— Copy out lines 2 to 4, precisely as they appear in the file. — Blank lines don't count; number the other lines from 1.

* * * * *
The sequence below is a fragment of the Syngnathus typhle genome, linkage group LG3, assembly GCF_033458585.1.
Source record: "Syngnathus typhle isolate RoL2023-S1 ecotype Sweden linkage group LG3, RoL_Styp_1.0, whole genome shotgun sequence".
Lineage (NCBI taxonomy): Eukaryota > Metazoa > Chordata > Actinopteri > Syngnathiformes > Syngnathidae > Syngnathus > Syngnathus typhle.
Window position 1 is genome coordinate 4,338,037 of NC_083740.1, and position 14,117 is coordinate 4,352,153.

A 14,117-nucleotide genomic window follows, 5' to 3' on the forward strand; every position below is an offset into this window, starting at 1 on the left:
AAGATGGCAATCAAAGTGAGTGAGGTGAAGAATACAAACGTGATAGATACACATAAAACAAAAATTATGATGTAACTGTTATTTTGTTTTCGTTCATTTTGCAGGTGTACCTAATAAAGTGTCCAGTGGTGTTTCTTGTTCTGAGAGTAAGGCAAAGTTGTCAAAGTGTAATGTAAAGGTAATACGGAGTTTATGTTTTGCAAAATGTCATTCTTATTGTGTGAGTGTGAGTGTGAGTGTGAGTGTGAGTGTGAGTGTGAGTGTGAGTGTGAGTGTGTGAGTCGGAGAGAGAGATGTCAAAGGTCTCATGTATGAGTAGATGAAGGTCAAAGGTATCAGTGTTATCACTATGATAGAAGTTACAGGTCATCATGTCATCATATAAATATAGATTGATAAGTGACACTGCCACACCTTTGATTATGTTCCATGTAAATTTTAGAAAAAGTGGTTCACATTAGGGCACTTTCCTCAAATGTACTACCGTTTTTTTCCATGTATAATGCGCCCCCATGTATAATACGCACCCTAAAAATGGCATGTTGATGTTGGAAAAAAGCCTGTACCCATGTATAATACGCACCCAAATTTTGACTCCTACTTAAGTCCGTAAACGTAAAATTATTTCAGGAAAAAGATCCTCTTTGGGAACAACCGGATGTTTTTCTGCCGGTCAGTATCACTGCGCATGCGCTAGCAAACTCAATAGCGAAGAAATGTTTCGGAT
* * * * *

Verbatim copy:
Source record: "Syngnathus typhle isolate RoL2023-S1 ecotype Sweden linkage group LG3, RoL_Styp_1.0, whole genome shotgun sequence".
Lineage (NCBI taxonomy): Eukaryota > Metazoa > Chordata > Actinopteri > Syngnathiformes > Syngnathidae > Syngnathus > Syngnathus typhle.
Window position 1 is genome coordinate 4,338,037 of NC_083740.1, and position 14,117 is coordinate 4,352,153.